Earlier this week, a group of immigration activists rallied at the University of Houston campus in an effort to show support for undocumented immigrants brought to the U.S. by their parents or without their understanding as children.
Demonstrators reportedly held the rally as part of an effort to get Congress to pass the “DREAM Act,” a law meant to follow up on a policy to defer any deportation proceedings for the children of undocumented immigrants.
The Deferred Action for Childhood Arrivals, known as DACA, came as a policy instituted by the previous presidential administration allowing undocumented immigrants to stay in the U.S. if they arrived here as children.
Per its text, DACA also allowed Dreamers the same opportunities as legal immigrants or U.S. citizens, including tuition aid, job training and work permits.
Estimates indicate many of these children, known informally as “Dreamers,” a term technically stemming from a similarly previous-rejected child immigration policy, are now grown to adulthood in the U.S., making American the only real country and culture in their lives.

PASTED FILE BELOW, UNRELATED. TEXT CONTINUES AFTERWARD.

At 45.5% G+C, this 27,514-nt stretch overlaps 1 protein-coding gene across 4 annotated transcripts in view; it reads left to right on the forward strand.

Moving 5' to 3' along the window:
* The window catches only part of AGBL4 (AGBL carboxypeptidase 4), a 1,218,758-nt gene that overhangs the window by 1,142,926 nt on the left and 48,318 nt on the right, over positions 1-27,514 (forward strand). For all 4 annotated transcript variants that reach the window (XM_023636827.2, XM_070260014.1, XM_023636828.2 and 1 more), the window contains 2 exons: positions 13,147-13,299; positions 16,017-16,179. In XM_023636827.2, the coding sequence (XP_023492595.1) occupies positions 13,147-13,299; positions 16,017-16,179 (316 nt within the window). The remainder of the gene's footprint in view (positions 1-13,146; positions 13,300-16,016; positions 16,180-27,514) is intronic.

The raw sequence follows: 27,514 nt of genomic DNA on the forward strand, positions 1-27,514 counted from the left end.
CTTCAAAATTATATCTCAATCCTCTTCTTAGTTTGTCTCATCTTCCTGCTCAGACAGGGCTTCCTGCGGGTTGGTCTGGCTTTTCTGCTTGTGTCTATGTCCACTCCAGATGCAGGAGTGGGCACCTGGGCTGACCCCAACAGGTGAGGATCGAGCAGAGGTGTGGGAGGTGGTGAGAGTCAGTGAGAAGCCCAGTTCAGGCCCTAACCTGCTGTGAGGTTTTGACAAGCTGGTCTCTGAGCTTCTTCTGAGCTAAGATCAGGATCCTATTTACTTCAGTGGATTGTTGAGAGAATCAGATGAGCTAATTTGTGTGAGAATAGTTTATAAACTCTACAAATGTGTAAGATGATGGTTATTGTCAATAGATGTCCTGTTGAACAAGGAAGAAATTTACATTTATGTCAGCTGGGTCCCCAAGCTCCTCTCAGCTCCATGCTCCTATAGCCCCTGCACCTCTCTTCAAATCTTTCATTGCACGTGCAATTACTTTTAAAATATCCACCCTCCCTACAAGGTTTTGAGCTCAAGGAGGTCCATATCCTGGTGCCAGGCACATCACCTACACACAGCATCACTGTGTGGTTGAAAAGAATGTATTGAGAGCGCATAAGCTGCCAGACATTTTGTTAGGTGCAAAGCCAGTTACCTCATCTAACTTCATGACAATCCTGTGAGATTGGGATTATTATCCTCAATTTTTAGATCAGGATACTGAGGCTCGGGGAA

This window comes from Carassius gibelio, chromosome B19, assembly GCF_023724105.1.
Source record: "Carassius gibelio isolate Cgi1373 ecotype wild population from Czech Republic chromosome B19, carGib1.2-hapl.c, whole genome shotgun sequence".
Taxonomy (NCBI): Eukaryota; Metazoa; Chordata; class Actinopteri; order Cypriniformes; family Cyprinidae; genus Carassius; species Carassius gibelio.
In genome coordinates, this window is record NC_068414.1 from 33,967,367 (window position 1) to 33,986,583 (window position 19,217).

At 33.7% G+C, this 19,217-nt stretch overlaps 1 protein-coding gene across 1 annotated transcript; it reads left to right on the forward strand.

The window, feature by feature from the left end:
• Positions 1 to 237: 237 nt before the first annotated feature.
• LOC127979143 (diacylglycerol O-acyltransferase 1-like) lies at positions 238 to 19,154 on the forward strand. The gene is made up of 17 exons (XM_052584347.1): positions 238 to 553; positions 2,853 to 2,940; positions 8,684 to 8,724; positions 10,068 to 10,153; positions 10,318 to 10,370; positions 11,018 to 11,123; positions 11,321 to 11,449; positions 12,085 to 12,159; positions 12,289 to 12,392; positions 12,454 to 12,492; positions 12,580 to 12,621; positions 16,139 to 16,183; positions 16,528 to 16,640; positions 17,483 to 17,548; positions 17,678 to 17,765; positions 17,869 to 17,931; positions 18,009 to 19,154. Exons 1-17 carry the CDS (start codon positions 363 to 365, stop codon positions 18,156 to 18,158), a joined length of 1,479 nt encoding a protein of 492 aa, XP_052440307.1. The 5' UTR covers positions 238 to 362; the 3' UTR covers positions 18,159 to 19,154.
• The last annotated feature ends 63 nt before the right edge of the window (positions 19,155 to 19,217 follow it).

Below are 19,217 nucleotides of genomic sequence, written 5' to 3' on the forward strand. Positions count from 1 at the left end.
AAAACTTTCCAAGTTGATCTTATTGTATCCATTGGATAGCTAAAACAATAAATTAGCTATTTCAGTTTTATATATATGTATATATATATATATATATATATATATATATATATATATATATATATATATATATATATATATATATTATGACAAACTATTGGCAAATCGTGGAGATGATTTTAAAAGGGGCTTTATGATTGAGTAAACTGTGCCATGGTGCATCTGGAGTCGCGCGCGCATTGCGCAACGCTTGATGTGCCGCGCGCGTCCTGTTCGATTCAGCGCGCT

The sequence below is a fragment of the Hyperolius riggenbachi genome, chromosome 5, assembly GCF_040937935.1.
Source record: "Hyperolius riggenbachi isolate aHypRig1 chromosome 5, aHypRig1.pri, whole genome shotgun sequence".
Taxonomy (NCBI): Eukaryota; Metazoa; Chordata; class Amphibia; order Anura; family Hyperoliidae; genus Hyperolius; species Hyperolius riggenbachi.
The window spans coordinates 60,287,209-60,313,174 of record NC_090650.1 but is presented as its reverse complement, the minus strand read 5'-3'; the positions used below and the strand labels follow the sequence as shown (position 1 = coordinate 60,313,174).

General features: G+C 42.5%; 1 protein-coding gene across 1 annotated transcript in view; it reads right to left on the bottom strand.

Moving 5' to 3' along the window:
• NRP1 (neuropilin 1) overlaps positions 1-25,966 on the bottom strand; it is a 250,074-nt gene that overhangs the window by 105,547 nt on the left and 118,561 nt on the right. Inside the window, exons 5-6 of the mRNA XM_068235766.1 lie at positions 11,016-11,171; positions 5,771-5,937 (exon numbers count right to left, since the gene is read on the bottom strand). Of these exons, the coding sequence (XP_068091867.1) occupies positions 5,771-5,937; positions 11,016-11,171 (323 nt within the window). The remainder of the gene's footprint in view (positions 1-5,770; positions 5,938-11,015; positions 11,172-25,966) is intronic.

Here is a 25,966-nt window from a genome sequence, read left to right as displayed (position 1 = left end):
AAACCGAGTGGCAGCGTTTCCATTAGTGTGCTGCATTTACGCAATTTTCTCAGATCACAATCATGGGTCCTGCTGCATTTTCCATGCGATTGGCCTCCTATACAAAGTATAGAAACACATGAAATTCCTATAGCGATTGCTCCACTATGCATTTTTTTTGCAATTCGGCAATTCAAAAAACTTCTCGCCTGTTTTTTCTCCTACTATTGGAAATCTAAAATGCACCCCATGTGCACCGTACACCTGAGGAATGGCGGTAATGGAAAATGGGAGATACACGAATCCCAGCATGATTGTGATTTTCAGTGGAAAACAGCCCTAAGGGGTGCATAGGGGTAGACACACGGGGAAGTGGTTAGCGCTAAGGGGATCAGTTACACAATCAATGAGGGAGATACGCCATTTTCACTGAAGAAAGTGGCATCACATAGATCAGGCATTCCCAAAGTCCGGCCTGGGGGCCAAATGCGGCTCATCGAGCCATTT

Many say they possess stories of how their parents escaped from totalitarian regimes, drug wars and constant danger to bring their children to the U.S. in the hopes of leading a safe, normal life.
Currently, the Trump Administration is seeking to phase out DACA, which could leave nearly 800,000 people, including 125,000 in Texas, in danger of deportation.
Congress is reportedly working on a “clean DREAM Act” to help those who qualify stay in the country, but the bargaining process of partisan politics is said to be slowing those efforts.
Jose Garcia, a junior at the University of Houston, reportedly came to the U.S. at the age of 3 with his parents.
He spoke at the rally and decried the leaders of both parties for using Dreamers as “bargaining chips:”
“They’re still human beings that are part of this country and part of the society that we’re living in right now.”